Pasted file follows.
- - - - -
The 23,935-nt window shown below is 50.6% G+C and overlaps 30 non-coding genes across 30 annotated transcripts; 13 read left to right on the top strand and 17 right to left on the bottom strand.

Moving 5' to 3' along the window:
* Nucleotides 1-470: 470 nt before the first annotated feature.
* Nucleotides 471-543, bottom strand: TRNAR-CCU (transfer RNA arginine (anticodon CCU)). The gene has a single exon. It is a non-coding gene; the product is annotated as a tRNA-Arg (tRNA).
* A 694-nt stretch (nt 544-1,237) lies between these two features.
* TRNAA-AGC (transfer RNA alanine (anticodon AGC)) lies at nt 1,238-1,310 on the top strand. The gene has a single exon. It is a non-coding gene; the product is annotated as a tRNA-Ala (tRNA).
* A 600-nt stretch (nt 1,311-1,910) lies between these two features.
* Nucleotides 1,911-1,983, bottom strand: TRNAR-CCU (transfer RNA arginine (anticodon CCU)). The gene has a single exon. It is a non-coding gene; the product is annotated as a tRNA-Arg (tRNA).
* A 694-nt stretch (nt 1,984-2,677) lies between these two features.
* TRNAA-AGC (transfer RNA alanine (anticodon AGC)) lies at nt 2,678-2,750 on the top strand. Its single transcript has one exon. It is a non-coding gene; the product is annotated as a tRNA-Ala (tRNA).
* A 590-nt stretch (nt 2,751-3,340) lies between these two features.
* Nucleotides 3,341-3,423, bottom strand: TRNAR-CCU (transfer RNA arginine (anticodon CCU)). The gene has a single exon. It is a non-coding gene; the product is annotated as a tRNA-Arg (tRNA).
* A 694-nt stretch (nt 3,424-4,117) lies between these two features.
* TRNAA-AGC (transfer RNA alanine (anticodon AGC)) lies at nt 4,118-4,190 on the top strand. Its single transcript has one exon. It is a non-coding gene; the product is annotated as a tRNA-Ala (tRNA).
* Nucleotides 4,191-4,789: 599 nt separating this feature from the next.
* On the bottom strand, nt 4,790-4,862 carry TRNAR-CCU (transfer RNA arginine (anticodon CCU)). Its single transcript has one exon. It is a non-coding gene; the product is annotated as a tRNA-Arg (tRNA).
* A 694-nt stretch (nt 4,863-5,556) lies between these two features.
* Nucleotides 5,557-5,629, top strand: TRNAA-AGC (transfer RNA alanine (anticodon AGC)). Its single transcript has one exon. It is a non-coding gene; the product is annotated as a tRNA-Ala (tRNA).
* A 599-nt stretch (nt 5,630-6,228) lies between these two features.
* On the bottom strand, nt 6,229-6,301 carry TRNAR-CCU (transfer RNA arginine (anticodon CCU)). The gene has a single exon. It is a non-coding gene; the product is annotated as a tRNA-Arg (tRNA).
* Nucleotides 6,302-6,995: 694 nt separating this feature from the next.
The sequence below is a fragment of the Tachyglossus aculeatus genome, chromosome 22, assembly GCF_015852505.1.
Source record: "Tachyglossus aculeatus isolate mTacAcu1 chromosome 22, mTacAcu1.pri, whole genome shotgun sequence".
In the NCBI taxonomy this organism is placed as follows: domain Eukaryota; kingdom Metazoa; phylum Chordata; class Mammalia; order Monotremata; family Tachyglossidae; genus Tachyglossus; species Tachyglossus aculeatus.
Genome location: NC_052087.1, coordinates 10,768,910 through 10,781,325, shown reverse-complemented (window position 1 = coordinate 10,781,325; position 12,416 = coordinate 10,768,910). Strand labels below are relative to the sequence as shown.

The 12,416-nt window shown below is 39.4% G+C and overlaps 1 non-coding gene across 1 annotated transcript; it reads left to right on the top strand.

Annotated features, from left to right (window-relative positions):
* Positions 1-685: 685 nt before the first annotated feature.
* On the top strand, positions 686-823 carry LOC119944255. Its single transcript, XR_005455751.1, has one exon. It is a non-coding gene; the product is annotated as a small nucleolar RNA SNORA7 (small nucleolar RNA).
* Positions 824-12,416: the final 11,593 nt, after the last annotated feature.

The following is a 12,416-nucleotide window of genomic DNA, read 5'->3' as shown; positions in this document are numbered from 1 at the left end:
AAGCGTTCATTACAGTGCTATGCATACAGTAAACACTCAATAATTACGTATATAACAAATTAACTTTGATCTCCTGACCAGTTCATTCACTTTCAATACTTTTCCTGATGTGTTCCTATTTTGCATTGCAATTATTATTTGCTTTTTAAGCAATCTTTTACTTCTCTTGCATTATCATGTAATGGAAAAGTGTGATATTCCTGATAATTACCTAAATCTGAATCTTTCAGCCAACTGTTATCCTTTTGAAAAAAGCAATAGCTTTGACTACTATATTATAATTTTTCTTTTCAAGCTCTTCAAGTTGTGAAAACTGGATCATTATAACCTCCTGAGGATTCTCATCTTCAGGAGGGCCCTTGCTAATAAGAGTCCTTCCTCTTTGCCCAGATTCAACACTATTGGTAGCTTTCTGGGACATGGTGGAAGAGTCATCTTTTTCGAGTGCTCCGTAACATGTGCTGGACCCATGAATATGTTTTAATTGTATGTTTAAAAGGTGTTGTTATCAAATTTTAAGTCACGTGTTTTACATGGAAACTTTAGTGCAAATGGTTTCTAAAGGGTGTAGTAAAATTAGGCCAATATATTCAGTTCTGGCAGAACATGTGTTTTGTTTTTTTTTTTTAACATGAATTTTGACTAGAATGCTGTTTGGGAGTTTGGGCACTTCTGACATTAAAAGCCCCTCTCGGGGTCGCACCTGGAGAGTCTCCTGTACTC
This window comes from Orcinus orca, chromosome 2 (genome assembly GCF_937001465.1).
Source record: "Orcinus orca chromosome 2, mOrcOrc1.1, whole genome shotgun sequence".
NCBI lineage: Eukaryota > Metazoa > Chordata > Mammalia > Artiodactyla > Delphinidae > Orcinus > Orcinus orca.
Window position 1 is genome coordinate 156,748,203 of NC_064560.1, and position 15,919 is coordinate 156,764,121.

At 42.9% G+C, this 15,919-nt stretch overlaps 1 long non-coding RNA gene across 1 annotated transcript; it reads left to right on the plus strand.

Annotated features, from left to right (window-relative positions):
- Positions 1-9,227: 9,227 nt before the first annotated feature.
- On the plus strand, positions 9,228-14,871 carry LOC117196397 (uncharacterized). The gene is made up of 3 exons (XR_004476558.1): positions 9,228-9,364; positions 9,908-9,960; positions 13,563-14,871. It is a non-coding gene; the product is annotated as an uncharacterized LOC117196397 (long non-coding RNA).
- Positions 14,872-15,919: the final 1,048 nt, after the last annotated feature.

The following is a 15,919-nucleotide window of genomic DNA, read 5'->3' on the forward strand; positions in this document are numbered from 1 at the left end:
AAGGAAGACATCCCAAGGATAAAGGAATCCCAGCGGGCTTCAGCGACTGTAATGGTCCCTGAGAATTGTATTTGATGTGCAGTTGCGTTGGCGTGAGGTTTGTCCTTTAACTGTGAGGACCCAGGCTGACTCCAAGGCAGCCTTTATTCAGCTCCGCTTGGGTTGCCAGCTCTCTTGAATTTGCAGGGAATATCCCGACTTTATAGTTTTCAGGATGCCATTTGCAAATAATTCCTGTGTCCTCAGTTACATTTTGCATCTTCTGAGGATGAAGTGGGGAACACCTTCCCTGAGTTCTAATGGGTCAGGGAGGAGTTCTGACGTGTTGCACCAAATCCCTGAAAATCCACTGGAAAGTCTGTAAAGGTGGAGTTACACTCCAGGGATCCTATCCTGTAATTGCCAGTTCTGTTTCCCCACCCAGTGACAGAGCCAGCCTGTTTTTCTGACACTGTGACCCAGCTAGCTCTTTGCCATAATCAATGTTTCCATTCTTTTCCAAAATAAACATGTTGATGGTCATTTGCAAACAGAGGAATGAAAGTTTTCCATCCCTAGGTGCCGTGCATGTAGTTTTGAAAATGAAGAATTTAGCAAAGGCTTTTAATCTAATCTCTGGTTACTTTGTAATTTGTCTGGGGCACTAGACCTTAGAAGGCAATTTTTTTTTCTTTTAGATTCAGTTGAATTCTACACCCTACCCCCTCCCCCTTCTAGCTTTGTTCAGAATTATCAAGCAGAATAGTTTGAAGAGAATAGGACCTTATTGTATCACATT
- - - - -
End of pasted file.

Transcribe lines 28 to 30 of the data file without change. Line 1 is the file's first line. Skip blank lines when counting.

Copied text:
* Positions 1-685: 685 nt before the first annotated feature.
* On the top strand, positions 686-823 carry LOC119944255. Its single transcript, XR_005455751.1, has one exon. It is a non-coding gene; the product is annotated as a small nucleolar RNA SNORA7 (small nucleolar RNA).
* Positions 824-12,416: the final 11,593 nt, after the last annotated feature.